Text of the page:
Genesis 15:1-12, 17-18; Philippians 3:17-4:1; Luke 13:31-35
I’m struck by how things are just not going right in these scripture passages. First of all, I remind you that Abram is Abraham’s original name, until God changed it, later on in the story. Abram was promised a child, land, and honor, but so far, none of that seems to be happening. Abram was 75 and Sarai (later called Sarah) 65 when the promise of a child was first made, but it took 25 years for that child to be born.
As time goes on, and it seems like no child would be forth-coming, Abram is getting desperate, and he tells God so. “Hey God! You promised me a child of my own blood, but so far, nothing is happening. It sure looks like Eliezer, my slave, is going to be my heir. What gives?”
So, God renews the promise in a ritual common between kings in those days. Animals are slaughtered and divided in half, as the text describes. Then, both parties walk between the two sides of the slaughtered animals. It is like saying, “If I break this covenant, may I be cut in two, like these animals have been.” The ritual is called “cutting a covenant.” You’ll notice in our scripture text that Abraham only does the physical labor. He does not walk between the animal sides. Only God does that, as expressed in the image of the smoking fire pot and flaming torch. God makes the promise, without requiring anything but patience and faith, trust, from Abram.
When Abram is 86, Sarai gets impatient, and sends her slave girl Hagar to Abram, so there might be a child, and Ishmael is born. However, this is still not what God wants. God’s plan is for there to be a child born to Abram and Sarai when they are REALLY too old for it to be possible. Isaac is born when Abraham is 100, and Sarah is 90.
God finally gave them the child that had been promised 25 years before. J I assume God also gave them the energy to deal with raising an infant and then a toddler, not to mention a teenager!
The point of the long saga of having a child born to them is that God was faithful, and though they tried alternative methods, God promised them a child, and God – in God’s time – fulfilled the promise. The child was to carry out God’s purposes, that their entire family would be blessed to be a blessing to all the nations on earth.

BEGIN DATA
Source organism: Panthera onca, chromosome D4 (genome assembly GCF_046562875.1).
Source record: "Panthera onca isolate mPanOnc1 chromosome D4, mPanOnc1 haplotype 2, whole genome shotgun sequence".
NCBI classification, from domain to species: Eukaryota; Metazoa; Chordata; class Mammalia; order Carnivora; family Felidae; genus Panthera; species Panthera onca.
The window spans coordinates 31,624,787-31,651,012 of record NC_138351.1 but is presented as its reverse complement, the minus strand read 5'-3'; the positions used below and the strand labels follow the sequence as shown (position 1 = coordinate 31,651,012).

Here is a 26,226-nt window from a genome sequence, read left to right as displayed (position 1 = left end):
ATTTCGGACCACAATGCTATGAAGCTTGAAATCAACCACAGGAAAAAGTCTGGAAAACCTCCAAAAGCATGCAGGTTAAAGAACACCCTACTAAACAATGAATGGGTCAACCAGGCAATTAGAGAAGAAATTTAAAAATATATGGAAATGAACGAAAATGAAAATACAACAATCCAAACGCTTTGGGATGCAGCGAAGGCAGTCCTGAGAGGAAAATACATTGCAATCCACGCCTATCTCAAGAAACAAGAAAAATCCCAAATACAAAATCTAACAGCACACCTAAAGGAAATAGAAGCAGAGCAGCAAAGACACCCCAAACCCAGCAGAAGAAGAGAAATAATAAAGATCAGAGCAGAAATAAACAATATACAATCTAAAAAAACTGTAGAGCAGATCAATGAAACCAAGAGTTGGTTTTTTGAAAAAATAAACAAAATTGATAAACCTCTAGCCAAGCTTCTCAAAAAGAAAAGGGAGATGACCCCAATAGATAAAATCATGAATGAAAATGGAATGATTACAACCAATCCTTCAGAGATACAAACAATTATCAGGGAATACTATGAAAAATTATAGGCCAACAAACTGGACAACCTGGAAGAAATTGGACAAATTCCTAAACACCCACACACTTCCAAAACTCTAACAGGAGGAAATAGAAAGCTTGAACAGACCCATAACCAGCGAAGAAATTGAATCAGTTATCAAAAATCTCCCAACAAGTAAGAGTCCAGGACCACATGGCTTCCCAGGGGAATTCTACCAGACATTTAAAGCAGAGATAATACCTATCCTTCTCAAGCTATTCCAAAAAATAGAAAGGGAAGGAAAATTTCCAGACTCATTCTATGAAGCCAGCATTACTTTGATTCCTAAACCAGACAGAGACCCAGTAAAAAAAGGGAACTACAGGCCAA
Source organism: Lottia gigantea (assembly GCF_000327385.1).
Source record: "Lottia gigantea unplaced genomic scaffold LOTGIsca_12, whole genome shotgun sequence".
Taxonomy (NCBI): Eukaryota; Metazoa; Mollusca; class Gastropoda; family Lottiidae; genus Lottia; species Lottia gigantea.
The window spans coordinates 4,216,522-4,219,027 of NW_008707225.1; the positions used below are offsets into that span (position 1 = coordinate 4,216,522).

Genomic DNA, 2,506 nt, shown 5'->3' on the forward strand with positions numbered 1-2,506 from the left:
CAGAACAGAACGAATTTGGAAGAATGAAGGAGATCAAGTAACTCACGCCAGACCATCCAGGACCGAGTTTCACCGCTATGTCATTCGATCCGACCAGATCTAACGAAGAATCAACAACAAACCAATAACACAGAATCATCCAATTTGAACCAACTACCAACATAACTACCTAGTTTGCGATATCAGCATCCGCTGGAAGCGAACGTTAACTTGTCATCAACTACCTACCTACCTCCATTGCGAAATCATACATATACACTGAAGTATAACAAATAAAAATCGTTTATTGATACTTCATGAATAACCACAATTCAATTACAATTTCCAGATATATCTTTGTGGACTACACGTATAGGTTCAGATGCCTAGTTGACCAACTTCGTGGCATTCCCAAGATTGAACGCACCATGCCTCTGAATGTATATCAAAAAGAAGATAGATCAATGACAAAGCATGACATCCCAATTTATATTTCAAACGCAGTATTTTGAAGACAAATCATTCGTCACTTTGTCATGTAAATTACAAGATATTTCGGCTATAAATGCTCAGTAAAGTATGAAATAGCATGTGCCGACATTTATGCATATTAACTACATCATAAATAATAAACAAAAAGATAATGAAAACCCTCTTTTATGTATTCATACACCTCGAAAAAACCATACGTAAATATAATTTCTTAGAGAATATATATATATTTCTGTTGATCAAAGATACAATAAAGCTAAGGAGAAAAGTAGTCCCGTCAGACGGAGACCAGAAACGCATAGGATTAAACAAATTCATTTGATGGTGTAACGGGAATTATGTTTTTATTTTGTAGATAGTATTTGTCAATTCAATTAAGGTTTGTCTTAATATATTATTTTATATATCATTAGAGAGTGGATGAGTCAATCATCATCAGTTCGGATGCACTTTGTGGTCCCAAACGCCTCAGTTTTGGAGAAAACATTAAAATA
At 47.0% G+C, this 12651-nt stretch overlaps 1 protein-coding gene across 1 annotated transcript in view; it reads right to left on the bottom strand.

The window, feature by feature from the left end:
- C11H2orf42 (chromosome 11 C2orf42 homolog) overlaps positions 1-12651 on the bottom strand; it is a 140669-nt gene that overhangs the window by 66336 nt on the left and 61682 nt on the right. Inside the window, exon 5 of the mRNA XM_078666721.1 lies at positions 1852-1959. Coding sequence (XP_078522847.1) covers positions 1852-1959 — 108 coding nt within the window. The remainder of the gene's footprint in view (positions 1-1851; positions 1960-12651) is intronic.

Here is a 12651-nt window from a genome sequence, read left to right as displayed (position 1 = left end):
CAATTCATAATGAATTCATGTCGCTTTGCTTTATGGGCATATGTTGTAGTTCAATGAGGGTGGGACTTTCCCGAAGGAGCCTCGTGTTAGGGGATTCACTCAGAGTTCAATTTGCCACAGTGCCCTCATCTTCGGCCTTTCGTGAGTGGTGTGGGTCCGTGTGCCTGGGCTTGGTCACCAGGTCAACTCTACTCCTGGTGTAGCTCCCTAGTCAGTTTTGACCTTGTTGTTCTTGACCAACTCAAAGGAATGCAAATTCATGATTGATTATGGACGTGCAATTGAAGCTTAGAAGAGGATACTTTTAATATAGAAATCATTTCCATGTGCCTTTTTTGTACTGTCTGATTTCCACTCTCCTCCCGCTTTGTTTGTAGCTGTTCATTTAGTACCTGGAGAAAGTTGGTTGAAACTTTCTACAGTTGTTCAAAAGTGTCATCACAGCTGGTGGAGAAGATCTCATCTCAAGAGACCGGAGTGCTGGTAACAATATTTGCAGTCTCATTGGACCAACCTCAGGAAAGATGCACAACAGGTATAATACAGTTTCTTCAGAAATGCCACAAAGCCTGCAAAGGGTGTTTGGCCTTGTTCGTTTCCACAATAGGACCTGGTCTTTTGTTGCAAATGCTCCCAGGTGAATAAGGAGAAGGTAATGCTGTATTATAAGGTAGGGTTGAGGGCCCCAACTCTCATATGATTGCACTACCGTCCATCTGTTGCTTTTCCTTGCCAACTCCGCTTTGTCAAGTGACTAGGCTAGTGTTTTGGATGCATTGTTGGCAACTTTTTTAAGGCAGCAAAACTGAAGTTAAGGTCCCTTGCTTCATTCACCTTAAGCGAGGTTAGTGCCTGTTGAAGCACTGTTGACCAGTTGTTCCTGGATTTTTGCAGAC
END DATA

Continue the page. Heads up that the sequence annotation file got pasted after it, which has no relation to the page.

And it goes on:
… Let’s look now at the Gospel text. For Jesus, life isn’t looking so rosy, either. In Luke’s telling of the story of Jesus, Jesus has now left Galilee and has set his face to go to
. On the way, he has a number of healing and teaching encounters. He also faces increasing resistance from the Jewish leadership. In our text for today, it could be that the Pharisees are trying to just get rid of him. “Why don’t you make it easy on yourself, and leave town?” Jerusalem
But it could just as easily be that some of the Pharisees were in favor of what he was saying, and truly wanted to protect him from harm. In Luke 14, Jesus dines at a Pharisee’s home, and in Acts, there are several instances of the Pharisees supporting the new Jesus movement. And you may remember that Paul himself was a Pharisee.
In response to the warning, Jesus tells them that he will continue to fulfill God’s purposes. And he will do this in spite of the way
has always rejected the prophets and refused to listen to them. Like a mother hen, Jesus wants to gather all of God’s chicks under his wings, but they refuse to be gathered in. Israel
When our traveling group was in
, one of the places we spent time was at the Western Wall. This is the retaining wall that marks the remains of the temple, which was destroyed about 40 years after Jesus’ crucifixion. Many people were there, mostly Orthodox Jews -- with prayers in their hearts. There were also visitors like us, having a once-in-a-lifetime experience, an opportunity to pray where so many have prayed before. And, in the more secular plaza area Israeli security officers – soldiers – kept an eye on everything, to ensure peaceful gatherings. Jerusalem